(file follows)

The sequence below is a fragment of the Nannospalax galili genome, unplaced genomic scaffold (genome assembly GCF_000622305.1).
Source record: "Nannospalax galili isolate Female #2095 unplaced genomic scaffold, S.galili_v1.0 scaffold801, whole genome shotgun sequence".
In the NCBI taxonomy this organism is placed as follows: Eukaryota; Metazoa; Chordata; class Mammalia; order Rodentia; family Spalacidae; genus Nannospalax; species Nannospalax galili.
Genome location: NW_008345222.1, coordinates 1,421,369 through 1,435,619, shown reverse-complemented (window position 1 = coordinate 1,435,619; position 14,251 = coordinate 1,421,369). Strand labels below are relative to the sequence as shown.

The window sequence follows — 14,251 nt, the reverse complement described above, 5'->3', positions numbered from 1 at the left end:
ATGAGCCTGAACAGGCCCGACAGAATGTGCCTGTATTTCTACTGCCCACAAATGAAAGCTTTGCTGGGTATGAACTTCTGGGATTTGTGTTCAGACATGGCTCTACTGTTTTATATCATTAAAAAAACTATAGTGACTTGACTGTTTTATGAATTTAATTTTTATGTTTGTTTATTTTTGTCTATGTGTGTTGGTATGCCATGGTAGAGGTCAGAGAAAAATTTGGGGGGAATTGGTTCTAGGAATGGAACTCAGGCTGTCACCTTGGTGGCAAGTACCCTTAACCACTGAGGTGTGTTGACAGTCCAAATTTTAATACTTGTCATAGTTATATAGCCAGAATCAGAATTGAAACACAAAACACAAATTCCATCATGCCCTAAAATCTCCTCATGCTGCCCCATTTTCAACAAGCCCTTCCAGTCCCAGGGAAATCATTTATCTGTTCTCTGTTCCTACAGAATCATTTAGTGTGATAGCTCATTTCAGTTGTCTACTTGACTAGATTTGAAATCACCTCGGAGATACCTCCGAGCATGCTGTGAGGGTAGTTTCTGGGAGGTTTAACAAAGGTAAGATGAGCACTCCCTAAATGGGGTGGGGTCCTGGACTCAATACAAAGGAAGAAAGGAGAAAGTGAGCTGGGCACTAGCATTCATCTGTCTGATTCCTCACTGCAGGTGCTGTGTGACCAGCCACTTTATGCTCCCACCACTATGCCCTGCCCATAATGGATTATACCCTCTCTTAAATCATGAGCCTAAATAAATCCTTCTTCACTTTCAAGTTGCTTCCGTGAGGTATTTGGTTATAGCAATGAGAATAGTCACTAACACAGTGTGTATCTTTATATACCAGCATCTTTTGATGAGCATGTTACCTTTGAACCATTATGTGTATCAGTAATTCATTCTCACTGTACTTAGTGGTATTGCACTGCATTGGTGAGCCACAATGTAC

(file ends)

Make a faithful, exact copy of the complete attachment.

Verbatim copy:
The sequence below is a fragment of the Nannospalax galili genome, unplaced genomic scaffold (genome assembly GCF_000622305.1).
Source record: "Nannospalax galili isolate Female #2095 unplaced genomic scaffold, S.galili_v1.0 scaffold801, whole genome shotgun sequence".
In the NCBI taxonomy this organism is placed as follows: Eukaryota; Metazoa; Chordata; class Mammalia; order Rodentia; family Spalacidae; genus Nannospalax; species Nannospalax galili.
Genome location: NW_008345222.1, coordinates 1,421,369 through 1,435,619, shown reverse-complemented (window position 1 = coordinate 1,435,619; position 14,251 = coordinate 1,421,369). Strand labels below are relative to the sequence as shown.

The window sequence follows — 14,251 nt, the reverse complement described above, 5'->3', positions numbered from 1 at the left end:
ATGAGCCTGAACAGGCCCGACAGAATGTGCCTGTATTTCTACTGCCCACAAATGAAAGCTTTGCTGGGTATGAACTTCTGGGATTTGTGTTCAGACATGGCTCTACTGTTTTATATCATTAAAAAAACTATAGTGACTTGACTGTTTTATGAATTTAATTTTTATGTTTGTTTATTTTTGTCTATGTGTGTTGGTATGCCATGGTAGAGGTCAGAGAAAAATTTGGGGGGAATTGGTTCTAGGAATGGAACTCAGGCTGTCACCTTGGTGGCAAGTACCCTTAACCACTGAGGTGTGTTGACAGTCCAAATTTTAATACTTGTCATAGTTATATAGCCAGAATCAGAATTGAAACACAAAACACAAATTCCATCATGCCCTAAAATCTCCTCATGCTGCCCCATTTTCAACAAGCCCTTCCAGTCCCAGGGAAATCATTTATCTGTTCTCTGTTCCTACAGAATCATTTAGTGTGATAGCTCATTTCAGTTGTCTACTTGACTAGATTTGAAATCACCTCGGAGATACCTCCGAGCATGCTGTGAGGGTAGTTTCTGGGAGGTTTAACAAAGGTAAGATGAGCACTCCCTAAATGGGGTGGGGTCCTGGACTCAATACAAAGGAAGAAAGGAGAAAGTGAGCTGGGCACTAGCATTCATCTGTCTGATTCCTCACTGCAGGTGCTGTGTGACCAGCCACTTTATGCTCCCACCACTATGCCCTGCCCATAATGGATTATACCCTCTCTTAAATCATGAGCCTAAATAAATCCTTCTTCACTTTCAAGTTGCTTCCGTGAGGTATTTGGTTATAGCAATGAGAATAGTCACTAACACAGTGTGTATCTTTATATACCAGCATCTTTTGATGAGCATGTTACCTTTGAACCATTATGTGTATCAGTAATTCATTCTCACTGTACTTAGTGGTATTGCACTGCATTGGTGAGCCACAATGTAC